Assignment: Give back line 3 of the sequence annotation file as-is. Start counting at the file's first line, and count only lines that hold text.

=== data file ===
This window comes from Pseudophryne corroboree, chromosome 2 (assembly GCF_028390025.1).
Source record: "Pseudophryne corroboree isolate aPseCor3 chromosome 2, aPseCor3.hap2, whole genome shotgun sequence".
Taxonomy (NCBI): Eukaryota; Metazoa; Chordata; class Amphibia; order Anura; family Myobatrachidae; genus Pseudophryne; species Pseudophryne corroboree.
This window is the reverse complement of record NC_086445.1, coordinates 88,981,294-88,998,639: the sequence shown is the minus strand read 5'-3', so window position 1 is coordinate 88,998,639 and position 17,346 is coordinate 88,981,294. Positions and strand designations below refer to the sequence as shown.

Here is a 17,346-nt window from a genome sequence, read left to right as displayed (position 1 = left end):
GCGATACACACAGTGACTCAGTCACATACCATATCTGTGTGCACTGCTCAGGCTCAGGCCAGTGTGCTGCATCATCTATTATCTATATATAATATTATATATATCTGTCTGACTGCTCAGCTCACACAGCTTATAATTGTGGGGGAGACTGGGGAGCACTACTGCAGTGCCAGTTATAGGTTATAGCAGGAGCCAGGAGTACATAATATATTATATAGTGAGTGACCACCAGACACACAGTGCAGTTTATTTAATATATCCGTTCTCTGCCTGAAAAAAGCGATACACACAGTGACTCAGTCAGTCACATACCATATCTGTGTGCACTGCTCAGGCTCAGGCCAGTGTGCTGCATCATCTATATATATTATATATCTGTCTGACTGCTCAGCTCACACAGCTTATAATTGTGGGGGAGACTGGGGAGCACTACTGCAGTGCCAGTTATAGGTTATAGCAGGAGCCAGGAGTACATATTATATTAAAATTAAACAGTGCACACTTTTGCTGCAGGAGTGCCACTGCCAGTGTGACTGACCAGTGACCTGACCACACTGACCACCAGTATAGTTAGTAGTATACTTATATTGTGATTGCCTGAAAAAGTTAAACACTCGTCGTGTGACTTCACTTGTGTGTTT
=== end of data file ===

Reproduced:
Taxonomy (NCBI): Eukaryota; Metazoa; Chordata; class Amphibia; order Anura; family Myobatrachidae; genus Pseudophryne; species Pseudophryne corroboree.